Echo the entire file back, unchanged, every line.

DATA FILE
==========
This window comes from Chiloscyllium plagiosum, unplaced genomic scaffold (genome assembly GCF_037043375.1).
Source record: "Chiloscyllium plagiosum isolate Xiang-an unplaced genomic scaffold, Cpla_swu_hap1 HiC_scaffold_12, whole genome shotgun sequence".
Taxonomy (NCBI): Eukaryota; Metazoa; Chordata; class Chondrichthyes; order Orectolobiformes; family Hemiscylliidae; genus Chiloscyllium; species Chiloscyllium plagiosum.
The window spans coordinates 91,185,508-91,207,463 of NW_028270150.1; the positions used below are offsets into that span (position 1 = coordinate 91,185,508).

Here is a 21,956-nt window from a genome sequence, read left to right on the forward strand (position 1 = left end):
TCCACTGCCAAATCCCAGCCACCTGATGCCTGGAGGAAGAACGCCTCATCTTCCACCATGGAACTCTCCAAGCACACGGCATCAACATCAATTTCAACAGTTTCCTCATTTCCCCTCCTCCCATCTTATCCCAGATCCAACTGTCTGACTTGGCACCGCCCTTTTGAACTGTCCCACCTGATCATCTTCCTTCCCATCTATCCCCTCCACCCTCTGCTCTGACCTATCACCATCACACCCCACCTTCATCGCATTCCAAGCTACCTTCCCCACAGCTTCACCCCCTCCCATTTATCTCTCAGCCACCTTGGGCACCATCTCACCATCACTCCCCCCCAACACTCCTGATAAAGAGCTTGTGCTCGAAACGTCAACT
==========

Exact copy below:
This window comes from Chiloscyllium plagiosum, unplaced genomic scaffold (genome assembly GCF_037043375.1).
Source record: "Chiloscyllium plagiosum isolate Xiang-an unplaced genomic scaffold, Cpla_swu_hap1 HiC_scaffold_12, whole genome shotgun sequence".
Taxonomy (NCBI): Eukaryota; Metazoa; Chordata; class Chondrichthyes; order Orectolobiformes; family Hemiscylliidae; genus Chiloscyllium; species Chiloscyllium plagiosum.
The window spans coordinates 91,185,508-91,207,463 of NW_028270150.1; the positions used below are offsets into that span (position 1 = coordinate 91,185,508).

Here is a 21,956-nt window from a genome sequence, read left to right on the forward strand (position 1 = left end):
TCCACTGCCAAATCCCAGCCACCTGATGCCTGGAGGAAGAACGCCTCATCTTCCACCATGGAACTCTCCAAGCACACGGCATCAACATCAATTTCAACAGTTTCCTCATTTCCCCTCCTCCCATCTTATCCCAGATCCAACTGTCTGACTTGGCACCGCCCTTTTGAACTGTCCCACCTGATCATCTTCCTTCCCATCTATCCCCTCCACCCTCTGCTCTGACCTATCACCATCACACCCCACCTTCATCGCATTCCAAGCTACCTTCCCCACAGCTTCACCCCCTCCCATTTATCTCTCAGCCACCTTGGGCACCATCTCACCATCACTCCCCCCCAACACTCCTGATAAAGAGCTTGTGCTCGAAACGTCAACT